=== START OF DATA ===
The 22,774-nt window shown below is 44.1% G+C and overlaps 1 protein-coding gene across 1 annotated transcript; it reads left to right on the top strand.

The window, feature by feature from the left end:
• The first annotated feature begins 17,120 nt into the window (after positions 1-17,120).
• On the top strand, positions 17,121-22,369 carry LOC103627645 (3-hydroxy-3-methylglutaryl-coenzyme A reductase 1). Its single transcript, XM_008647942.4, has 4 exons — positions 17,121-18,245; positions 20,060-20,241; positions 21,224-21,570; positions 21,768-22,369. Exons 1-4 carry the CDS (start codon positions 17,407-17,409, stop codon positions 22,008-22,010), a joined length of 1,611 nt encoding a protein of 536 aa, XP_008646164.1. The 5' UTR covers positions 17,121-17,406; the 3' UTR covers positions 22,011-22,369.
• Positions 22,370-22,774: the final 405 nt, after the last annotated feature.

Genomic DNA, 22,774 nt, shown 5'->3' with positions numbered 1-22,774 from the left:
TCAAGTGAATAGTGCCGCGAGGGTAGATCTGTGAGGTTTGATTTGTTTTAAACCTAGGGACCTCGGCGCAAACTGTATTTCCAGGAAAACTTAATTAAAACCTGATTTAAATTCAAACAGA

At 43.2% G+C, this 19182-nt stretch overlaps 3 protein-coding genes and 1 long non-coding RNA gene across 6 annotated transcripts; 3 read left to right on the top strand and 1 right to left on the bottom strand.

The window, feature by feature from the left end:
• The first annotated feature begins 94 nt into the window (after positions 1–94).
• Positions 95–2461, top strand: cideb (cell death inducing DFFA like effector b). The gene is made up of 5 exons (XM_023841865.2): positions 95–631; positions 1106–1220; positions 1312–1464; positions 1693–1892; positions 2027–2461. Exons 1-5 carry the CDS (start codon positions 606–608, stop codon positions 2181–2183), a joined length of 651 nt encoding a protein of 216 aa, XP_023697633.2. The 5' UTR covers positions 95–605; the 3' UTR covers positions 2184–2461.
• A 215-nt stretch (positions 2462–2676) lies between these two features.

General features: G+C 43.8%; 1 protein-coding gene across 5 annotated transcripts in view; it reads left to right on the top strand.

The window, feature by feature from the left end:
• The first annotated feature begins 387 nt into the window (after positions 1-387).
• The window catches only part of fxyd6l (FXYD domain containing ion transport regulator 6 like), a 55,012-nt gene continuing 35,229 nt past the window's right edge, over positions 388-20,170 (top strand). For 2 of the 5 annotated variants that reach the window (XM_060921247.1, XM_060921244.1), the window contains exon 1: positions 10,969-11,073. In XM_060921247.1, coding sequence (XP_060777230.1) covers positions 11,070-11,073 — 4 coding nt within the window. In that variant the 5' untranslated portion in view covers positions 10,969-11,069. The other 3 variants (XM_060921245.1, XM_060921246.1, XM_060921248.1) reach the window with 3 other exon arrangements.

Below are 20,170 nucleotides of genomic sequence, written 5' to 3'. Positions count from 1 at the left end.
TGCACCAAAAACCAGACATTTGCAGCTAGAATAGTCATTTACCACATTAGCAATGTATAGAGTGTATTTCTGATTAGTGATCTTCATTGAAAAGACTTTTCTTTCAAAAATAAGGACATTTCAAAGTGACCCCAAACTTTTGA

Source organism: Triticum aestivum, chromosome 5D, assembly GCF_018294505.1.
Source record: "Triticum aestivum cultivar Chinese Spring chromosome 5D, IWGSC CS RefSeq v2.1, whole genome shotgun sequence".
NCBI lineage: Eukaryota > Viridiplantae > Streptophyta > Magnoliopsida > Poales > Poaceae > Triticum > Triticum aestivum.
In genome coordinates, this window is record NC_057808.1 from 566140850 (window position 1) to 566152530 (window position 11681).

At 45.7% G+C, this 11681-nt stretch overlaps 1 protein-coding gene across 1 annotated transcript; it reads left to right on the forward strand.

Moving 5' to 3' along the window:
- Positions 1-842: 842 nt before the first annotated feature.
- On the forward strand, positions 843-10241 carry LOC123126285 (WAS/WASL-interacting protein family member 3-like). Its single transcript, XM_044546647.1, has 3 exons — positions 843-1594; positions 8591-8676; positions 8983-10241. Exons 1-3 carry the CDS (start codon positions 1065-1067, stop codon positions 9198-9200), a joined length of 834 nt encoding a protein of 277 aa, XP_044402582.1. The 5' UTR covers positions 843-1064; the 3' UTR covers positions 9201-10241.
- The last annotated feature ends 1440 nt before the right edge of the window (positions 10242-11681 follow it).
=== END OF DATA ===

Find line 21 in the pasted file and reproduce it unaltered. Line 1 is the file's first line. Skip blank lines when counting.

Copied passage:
NCBI lineage: Eukaryota > Viridiplantae > Streptophyta > Magnoliopsida > Poales > Poaceae > Triticum > Triticum aestivum.